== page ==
Kingsley Amis once wrote that, their boorish mannerisms and bizarre spelling aberrations aside, he was profoundly grateful to America for at least giving the world science-fiction. Yes, yes, you can make an argument that the French gave us sci-fi with the novels of Jules Verne, or that the English gave sci-fi to the world with Mary Shelley’s Frankenstein, but ultimately it was the pulp sci-fi magazines of the thirties and forties that cemented sci-fi into the popular culture.
In short, sci-fi is as American as jazz (as it happens, the other art form Amis was grateful to America for giving the world). But what if science-fiction weren’t popularized by Americans? What if, instead, it attained its popularity half a world away, through the vivid opium dreams of Chinese dreamers?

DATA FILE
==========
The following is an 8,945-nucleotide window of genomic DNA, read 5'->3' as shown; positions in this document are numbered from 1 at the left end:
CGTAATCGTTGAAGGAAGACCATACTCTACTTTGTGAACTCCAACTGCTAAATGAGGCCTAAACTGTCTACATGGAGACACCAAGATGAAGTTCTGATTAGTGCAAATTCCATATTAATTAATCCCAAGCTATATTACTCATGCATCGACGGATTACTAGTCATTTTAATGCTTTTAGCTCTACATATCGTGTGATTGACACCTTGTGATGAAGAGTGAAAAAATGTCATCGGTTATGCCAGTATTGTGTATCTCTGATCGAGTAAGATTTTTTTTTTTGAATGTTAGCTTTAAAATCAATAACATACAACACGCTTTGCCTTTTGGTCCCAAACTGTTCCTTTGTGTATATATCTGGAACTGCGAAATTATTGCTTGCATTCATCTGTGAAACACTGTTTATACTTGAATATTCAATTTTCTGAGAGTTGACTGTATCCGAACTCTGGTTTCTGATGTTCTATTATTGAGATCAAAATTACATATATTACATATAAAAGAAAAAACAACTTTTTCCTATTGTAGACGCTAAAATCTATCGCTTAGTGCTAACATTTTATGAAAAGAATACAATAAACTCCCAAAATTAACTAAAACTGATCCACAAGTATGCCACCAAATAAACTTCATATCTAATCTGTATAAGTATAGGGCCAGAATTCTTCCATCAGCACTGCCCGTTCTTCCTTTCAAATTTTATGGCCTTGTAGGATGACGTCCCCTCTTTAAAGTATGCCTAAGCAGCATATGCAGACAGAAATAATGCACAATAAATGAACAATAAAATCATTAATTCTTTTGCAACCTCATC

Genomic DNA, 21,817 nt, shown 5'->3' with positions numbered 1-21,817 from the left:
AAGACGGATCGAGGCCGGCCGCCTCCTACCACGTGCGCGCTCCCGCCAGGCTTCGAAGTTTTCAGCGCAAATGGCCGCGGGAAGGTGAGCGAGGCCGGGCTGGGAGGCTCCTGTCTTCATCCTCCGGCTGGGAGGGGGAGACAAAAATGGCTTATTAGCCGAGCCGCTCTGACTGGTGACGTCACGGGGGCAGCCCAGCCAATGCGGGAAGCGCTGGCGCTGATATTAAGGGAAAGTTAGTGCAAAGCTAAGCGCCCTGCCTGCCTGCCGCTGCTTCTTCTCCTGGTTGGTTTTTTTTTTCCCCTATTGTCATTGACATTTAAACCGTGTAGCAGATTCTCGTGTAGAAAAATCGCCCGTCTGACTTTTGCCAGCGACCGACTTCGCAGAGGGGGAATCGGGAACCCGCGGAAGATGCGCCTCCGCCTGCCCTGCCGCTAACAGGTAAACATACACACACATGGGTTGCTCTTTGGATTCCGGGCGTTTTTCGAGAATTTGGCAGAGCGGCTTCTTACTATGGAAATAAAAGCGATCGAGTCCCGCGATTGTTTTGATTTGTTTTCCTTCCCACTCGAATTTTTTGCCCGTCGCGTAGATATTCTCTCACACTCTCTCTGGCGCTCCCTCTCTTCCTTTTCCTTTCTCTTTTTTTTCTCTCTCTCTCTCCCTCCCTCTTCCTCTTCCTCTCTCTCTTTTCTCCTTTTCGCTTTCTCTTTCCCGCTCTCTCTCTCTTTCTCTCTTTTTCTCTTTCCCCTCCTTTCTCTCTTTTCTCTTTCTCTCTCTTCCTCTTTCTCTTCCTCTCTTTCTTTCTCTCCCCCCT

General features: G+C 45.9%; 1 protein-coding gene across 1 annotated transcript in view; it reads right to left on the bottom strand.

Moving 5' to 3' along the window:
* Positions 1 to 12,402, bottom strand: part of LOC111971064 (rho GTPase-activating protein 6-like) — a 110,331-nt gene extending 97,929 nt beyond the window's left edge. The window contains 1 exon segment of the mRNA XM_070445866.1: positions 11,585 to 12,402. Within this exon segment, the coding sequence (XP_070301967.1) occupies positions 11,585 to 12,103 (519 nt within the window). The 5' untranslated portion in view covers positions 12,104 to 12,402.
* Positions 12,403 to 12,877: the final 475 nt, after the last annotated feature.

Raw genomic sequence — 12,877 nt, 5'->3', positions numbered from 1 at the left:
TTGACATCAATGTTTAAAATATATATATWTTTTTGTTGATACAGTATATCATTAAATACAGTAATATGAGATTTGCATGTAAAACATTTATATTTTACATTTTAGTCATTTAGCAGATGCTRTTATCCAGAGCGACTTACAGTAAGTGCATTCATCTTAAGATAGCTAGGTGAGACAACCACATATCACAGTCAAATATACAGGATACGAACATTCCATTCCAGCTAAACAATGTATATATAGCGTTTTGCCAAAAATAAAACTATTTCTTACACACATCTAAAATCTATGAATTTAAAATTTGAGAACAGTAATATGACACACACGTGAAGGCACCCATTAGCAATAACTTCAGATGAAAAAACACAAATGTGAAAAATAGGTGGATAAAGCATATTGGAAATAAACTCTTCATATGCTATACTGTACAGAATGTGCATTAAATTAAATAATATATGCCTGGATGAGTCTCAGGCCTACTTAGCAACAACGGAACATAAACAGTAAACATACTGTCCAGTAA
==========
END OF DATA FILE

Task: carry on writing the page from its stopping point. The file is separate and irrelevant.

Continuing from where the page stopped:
I am simply not smart or well-read enough to dissect every dermal layer of genius in this Alternate History of Chinese Science Fiction… a “What If?” style guide in which a universe of familiar sci-fi classics are written by hoary Chinese writers with strange, alien-sounding names. But I want to be. In one sense, it’s an enthusiast’s written history of the entire genre of literary science-fiction. But in another, it’s a work of science-fiction itself… and a great one. This may be sci-fi’s answer to Pale Fire.
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